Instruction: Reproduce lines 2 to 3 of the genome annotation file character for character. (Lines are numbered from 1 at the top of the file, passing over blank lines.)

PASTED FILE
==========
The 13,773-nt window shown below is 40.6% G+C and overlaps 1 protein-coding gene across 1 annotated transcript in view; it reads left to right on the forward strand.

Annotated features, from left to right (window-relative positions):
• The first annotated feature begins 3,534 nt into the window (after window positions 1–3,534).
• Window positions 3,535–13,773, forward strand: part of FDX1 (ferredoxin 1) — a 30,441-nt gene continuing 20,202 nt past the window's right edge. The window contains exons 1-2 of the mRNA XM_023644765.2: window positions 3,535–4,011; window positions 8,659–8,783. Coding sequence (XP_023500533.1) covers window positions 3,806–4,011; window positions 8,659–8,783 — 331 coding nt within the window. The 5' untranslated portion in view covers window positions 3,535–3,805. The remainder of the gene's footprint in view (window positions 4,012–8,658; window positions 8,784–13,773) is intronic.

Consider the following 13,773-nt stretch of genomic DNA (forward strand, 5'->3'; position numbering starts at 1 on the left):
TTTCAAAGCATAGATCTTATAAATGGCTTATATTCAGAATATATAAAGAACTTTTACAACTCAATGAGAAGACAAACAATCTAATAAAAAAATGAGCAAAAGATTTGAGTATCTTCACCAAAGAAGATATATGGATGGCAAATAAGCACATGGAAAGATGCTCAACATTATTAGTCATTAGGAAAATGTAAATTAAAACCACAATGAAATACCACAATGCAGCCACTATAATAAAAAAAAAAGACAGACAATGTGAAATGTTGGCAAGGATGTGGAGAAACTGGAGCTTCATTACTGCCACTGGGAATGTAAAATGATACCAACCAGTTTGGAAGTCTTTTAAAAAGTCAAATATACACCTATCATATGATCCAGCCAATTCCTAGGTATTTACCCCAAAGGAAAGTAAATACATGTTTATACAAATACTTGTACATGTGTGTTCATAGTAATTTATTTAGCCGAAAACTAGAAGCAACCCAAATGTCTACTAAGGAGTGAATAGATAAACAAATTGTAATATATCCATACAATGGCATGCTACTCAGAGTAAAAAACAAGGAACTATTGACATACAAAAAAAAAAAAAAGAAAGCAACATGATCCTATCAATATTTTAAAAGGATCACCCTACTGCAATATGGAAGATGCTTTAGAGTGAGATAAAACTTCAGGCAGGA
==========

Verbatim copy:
Annotated features, from left to right (window-relative positions):
• The first annotated feature begins 3,534 nt into the window (after window positions 1–3,534).